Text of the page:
I made a mistake yesterday.
I drank an espresso and an americano. They were decaf so it was ok, right?
Getting off of caffeine wasn't as bad as I thought it would be. I had a couple of restless nights and a few days with minor headaches but really it wasn't so bad. Since quitting I had drank a few decafe coffees here and there when others went for coffee and I wanted a break.
If I had just checked Wikipedia first I would have known that the international standard of decaffeination is only 97%. That means that my espresso and americano gave me about 45mg worth of caffeine (calculated from this website) which is equivalent to about a can of diet coke.
This is terrible! I was up until early this morning (I read some of a book called Varieties of Religious Experience by William James which I would recommend highly as a must read to anyone who just loves lecture series from over a hundred years ago on the psychology related to religious experiences. Oh and I also reread Justice) and had to sleep in this morning all because of the equivalent of a pop?
So what do I do? Drink no coffee so that when I do finally drink it (as is bound to happen since its the most consumed drug in the world) I'm messed or need it every single day so that if I don't get a cup I have withdrawl?
It depends on the other side-effects of coffee. Are there long term problems? Long term benefits? Is there a way to be immune to caffeine? That last idea would be best but try as I might, I could not find a believable method of becoming immune (which is different than normalizing and being able to sleep again or drink more without getting jittery which is called caffeine intoxication).
It seems one major side-effect is that caffeine makes it harder for your body to retain calcium which means weak bones. But it sounds like this is not really serious if you drink milk. Despite your kidneys doing all the processing of caffeine, coffee doesn't seem to pose any health concerns for your kidneys.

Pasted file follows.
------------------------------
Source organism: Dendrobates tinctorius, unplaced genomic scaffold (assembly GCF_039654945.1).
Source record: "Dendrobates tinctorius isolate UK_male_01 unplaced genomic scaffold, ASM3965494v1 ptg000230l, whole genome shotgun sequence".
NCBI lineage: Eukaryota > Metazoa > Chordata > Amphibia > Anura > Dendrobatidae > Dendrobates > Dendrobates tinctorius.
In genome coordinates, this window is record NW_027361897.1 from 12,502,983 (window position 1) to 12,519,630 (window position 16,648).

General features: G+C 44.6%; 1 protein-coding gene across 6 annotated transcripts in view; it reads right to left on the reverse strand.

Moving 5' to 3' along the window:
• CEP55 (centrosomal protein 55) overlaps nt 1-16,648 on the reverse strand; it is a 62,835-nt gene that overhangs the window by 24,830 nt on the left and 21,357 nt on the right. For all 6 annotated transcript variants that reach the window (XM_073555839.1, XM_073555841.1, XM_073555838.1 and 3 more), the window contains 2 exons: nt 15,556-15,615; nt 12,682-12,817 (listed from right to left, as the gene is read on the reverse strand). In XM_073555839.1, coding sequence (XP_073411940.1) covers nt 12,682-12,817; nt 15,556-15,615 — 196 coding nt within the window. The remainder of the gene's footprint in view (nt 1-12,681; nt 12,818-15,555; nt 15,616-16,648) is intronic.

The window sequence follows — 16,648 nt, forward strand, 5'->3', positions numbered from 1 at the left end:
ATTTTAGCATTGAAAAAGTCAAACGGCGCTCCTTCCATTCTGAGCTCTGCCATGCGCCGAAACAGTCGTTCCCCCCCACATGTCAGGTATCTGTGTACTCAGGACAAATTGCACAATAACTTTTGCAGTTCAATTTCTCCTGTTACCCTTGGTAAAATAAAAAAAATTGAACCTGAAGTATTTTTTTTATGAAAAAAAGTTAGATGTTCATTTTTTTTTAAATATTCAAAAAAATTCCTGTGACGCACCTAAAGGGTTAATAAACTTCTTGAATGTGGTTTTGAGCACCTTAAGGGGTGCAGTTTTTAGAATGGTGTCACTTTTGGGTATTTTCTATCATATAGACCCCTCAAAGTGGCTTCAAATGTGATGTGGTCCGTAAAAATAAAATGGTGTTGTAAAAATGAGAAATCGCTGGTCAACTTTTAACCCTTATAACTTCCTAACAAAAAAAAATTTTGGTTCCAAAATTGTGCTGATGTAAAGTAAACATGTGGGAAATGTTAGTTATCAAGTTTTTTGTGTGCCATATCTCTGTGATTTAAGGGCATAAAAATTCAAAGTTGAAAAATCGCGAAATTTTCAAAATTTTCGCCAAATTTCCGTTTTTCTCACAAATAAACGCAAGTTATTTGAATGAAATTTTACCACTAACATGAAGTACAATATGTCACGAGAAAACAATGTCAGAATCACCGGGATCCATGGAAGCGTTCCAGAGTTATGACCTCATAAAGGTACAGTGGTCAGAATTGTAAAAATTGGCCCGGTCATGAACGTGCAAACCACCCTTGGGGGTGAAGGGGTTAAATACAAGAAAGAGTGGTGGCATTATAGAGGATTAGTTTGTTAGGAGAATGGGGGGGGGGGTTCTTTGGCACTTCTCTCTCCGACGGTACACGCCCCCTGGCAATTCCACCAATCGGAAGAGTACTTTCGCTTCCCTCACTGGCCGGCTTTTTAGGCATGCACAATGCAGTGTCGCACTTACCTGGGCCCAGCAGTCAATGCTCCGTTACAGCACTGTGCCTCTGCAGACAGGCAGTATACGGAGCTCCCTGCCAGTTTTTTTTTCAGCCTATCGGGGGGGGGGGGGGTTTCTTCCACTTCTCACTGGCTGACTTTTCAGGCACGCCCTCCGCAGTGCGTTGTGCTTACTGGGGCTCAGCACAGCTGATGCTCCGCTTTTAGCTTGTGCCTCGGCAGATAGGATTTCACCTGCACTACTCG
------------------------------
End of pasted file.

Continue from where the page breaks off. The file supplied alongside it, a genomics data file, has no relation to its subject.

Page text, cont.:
Children and pregnant women might not want to drink tonnes of coffee since caffeine is a drug that primarily effects the nervous system and children's nervous systems are still developing. That being said there are no documented longer term effects due to drinking coffee while pregnant.
So what about benefits? Caffeine seems to have poorly understood but positive effects on athletes
and metabolisms. I suppose that this would appeal to a crimefighter without superpowers.
To the obvious benefit: caffeine is a stimulant. People use it to increase energy, decrease fatigue and make them more focused. Fine. But there is something else here. Studies seem to say that caffeine boosts short term memory retention.
That's amazing. Even better, not only does it improve short term memory, caffeine may also reduce memory decline in the elderly (especially women) and prevent memory loss.
Conclusions: There's enough benefits to caffeine not to stop. From this little experimental diet of mine, it seems that I can stop anytime I'd like given three or four days. But the moral of all this seems to be "All things in moderation." Governments seem to take a pretty conservative stance of saying that you shouldn't ingest over 400mg a day if you are a healthy adult (that's a venti at you local Starbucks). So here is my revised plan. I'll finish the month-of-no-caffeine but after that I won't be so strict. However, I won't drink coffee daily, making sure it isn't a habit. In this way, I'll cash in on the benefits by being able to chose when I wish to drink it instead of "needing my coffee to get through the day" while avoiding worrying about caffeine intoxication in everyday situations.
1 week ago